I’ve been thinking about a FitzPatrick recently. No not one of the countless who are now my new closest friends and neighbors in the west of Ireland. I’ve been thinking about a Fitz who is 5,000 miles from Galway in sunny Los Angeles. My cousin Dan FitzPatrick is set to graduate from UCLA next month. I couldn’t be happier or prouder of him and can’t wait to see what he does next in his life. Aside from being extremely jealous of his role acting as the unofficial mayor of Westwood for the past four years, Dan was also an integral member of the men’s hoops team, rising through the ranks most recently this year as the head manager for the Sweet 16 Bruins. I’m hoping the connections he’s been making since landing in LA will lead to us having courtside seats next to Billy Crystal and Rihanna at the future Oprah-owned Clippers in the next few years.
Without being there to celebrate I thought I would do something a little different for a graduation present. As someone who wasn’t that long ago in your similar shoes (granted I haven’t been able to rock the sock-less boat shoe look that you seem to have perfected) I thought I would jot down some advice for your first few years outside of school. It was seven years ago this month that I was sitting around my shoebox sized apartment in Boston’s Beacon Hill, not having a clue as to what my next chapter in life would look like. Most of this advice I learned the good old-fashioned hard way. By no means do I claim to be a career expert, however as someone who somehow managed to flip a Political Science degree into running Europe for a high growth software company I wanted to offer anything I can to help the transition out of the college bubble into the real world. The old saying of “If I can do it, anyone…” ah screw it, here are a few pieces of unsolicited advice Fitz. Congrats brother, can’t wait to celebrate with you later this year:
-Start building your personal brand online now. This is the way you will get your first job. Any company worth their salt is going to google you during the interview process. Give them something useful to find. Create a LinkedIn with your college experience and begin connecting with people. Start a Twitter account that builds off your interests and where you want to land. Follow the thought leaders in your industry. Whatever the industry, there’s a conversation going online about it. Join it and add to it. And yes, it’s time to retire any unflattering pictures on Facebook from your days running the show at ZBT. These will be vetted as well.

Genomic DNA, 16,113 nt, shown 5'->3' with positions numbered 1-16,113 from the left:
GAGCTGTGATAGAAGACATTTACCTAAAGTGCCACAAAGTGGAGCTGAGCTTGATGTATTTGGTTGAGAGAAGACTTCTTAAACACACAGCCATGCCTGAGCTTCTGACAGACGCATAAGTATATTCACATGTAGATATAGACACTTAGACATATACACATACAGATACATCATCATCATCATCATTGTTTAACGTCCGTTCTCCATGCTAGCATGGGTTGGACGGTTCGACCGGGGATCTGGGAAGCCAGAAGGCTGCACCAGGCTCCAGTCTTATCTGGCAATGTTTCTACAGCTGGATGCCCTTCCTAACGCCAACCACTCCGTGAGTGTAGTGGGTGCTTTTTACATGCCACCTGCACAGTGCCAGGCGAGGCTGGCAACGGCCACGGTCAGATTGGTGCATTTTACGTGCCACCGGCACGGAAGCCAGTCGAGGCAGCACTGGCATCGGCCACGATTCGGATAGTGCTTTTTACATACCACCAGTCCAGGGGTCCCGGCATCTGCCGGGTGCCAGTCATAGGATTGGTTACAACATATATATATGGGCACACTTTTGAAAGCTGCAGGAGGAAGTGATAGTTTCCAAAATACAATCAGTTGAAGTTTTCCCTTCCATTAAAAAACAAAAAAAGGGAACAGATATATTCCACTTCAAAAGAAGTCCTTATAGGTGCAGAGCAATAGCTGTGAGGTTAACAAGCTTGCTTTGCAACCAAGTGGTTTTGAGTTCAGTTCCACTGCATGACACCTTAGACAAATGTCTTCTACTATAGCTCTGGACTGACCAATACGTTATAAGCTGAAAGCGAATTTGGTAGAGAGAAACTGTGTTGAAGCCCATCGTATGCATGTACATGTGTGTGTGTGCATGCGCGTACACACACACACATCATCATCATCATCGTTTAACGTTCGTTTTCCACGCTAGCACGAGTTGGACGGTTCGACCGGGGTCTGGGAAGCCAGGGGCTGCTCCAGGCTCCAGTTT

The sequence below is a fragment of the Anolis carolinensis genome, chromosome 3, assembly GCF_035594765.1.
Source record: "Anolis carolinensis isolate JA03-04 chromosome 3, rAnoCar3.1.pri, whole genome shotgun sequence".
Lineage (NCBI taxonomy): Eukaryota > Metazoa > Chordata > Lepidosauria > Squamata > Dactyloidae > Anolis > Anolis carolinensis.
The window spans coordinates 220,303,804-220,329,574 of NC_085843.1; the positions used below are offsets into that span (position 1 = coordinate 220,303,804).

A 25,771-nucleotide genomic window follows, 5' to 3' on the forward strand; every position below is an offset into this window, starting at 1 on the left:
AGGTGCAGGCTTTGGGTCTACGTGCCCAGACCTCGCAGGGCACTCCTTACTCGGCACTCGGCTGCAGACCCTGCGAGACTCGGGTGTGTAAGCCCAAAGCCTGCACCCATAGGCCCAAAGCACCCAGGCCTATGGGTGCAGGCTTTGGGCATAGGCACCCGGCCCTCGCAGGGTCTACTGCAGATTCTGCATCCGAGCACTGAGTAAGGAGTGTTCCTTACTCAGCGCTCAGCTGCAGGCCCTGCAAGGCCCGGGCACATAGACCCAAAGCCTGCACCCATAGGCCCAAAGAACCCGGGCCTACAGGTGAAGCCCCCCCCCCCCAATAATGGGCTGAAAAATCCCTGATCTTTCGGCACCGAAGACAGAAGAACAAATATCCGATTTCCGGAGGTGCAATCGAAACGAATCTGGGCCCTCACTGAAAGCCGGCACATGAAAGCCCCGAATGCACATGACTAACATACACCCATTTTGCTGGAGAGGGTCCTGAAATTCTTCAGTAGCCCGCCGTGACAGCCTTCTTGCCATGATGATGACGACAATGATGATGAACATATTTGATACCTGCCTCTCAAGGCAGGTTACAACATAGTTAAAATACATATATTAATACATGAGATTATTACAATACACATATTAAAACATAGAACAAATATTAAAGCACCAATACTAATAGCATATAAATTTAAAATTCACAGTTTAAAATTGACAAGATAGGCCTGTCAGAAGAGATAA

-Read. A lot. Blogs, books, tweets. Learn something new everyday. Show a proactive personality to take initiative. I know you are a history buff. Reading biographies of the great coaches over the last 100 years will undoubtedly provide you with a leg up on your competition to get in the door at a pro sports organization.
-Don’t be opposed to a job that might not look the sexiest on paper. Little did I know six years ago that slinging software testing tools to geeks worldwide from the north shore of Massachusetts would eventually lead to me fulfilling lifelong dreams like surprising EK with a new car on her birthday, traveling the world to see Springsteen or getting shipped off to Ireland for work. The job and opportunity is all what you make of it. Whatever you get hired to do, make it a goal to get better daily at that job. Constantly seek progress and feedback from your superiors to understand how your next opportunity can be achieved. Always remember, move up or move out.
-Build yourself a circle of friends, peers, bosses and thought leaders. Consistently connect with them. Help them and learn from them. I have a network of people I look to daily for inspiration and know they would be there at a moment’s notice if needed. There is nothing more powerful.
And my final piece of advice, which I consider the most important of all: Go travel. Take risks. Live out of a backpack. Drink cheap beer and couch surf. You will not have those types of opportunities forever. Anyone I’ve ever talked to that didn’t travel in their early 20’s always looks back and regrets it. I learned more about life at a sketchy nightclub in Surfer’s Paradise or a dingy hostel in Santorini than I ever did in a classroom. There is a spare bedroom with your name on it waiting for you in Edwards Square, right in the heart of Galway, Ireland. First round of pints are on me brother.